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Resource Guarding – What It Is, How to Prevent It

A few simple tips can help you teach your puppy or dog that there's no need to get scary around her stuff.

By
Jolanta Benal, CPDT-KA, CBCC-KA,
August 30, 2010
Episode #038

Page 2 of 4

Sometimes people tell me Bowser gets a little stiff if you come within 6 feet of his dinner, so they just leave Bowser alone when he’s eating. No problem. And there is an argument to be made that such mild guarding is normal behavior--after all, an animal won’t last long in the wild if anybody can just march right up and take his food away.

The trouble with applying that argument to dogs who live in human homes is, what if the 3-year-old grandkid comes to visit and gets all in Bowser’s face during kibble time? From Bowser’s point of view, his polite warnings that this is his bowl, thank you very much, were ignored, so what could he do but escalate? From the toddler’s point of view, all those stitches really, really hurt. And Bowser, of course, winds up dead.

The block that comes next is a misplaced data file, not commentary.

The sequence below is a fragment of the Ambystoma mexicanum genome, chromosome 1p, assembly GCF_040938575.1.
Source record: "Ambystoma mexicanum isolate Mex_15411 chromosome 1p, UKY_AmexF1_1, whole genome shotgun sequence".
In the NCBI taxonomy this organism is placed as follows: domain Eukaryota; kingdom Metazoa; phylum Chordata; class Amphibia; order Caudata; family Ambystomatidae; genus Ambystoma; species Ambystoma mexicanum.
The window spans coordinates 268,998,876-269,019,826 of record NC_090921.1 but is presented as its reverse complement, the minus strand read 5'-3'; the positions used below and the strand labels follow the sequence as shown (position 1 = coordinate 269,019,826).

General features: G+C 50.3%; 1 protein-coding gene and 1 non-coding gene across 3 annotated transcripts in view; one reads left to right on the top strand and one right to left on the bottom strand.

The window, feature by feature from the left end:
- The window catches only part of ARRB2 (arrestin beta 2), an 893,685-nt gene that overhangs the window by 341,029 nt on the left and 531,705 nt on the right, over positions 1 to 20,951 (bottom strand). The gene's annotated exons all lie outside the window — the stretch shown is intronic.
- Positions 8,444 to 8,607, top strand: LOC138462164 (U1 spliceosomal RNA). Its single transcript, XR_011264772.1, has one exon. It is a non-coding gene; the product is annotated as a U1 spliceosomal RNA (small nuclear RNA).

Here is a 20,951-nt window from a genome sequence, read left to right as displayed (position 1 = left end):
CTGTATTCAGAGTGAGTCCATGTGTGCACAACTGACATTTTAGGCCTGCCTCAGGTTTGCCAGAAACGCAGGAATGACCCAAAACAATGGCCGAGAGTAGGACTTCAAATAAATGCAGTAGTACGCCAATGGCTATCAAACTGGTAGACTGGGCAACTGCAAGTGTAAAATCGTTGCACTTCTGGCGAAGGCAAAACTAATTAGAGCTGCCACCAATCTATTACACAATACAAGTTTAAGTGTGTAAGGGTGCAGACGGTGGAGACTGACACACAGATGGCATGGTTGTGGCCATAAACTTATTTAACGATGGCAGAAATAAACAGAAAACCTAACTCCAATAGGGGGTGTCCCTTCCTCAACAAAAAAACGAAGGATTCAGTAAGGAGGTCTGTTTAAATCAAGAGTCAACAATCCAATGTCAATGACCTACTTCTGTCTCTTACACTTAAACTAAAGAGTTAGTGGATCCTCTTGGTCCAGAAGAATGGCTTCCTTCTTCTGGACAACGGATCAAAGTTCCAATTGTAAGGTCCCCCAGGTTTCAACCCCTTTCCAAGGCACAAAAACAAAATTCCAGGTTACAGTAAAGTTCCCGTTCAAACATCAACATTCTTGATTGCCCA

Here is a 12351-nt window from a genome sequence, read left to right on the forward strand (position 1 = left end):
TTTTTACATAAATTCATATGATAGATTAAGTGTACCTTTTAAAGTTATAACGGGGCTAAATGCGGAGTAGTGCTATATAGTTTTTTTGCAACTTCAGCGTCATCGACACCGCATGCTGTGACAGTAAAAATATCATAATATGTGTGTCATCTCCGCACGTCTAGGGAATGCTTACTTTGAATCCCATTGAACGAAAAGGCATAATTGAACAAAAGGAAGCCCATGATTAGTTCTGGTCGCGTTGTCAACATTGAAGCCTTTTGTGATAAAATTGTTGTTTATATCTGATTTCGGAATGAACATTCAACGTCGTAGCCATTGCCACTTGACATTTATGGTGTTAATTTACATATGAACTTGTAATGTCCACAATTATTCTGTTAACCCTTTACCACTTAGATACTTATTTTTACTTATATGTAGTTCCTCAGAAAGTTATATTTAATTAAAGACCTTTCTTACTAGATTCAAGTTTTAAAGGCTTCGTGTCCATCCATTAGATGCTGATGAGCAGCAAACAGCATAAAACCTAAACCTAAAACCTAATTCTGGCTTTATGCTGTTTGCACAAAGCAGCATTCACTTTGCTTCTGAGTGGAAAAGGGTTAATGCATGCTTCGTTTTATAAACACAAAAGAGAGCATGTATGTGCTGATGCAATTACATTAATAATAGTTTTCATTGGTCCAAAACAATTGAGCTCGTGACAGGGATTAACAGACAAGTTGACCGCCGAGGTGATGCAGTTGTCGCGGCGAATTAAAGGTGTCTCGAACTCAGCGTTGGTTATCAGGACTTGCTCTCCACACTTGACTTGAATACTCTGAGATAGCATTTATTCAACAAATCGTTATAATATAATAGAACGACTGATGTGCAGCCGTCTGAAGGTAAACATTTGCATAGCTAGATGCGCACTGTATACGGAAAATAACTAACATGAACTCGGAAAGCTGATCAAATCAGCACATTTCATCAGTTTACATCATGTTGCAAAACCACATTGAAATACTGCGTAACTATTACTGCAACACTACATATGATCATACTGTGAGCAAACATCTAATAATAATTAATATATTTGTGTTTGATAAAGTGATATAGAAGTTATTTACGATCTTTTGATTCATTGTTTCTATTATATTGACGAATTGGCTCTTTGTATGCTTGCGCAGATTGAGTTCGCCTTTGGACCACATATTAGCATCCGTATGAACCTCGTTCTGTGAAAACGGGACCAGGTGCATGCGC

How to Reduce or Eliminate Resource Guarding

Well-accepted, scientifically sound behavior modification can help the resource-guarding dog. Generally you should expect a variation on the theme of counterconditioning and desensitization. Starting with the mildest possible version of the problem situation, you teach the dog that the problem isn’t actually a problem at all, but rather a predictor of yummy treats. Over time, you build up the dog’s comfort level till she can handle situations that reflect normal life. A dog who growls over her food bowl when people are 6 feet away can learn to greet human approach with happy, relaxed wags instead. I’ve included further information in the Resources list, below.

An Ounce of Prevention

The catch is that, as always, it takes far longer to repair problem behavior than it does to install desirable behavior in the first place. And it’s a truism that behaviors can’t be guaranteed to leave the repertoire. Mainly we hope to see them move to a waaaay back burner.

Teach Your Puppy That You’re Good News Around Food

Say you’ve just brought home a new puppy -- you’re at the ideal time to keep resource guarding from ever manifesting itself. The suggestions I offer can lower the likelihood that your puppy will grow up to guard her food, but of course there are no guarantees in life.

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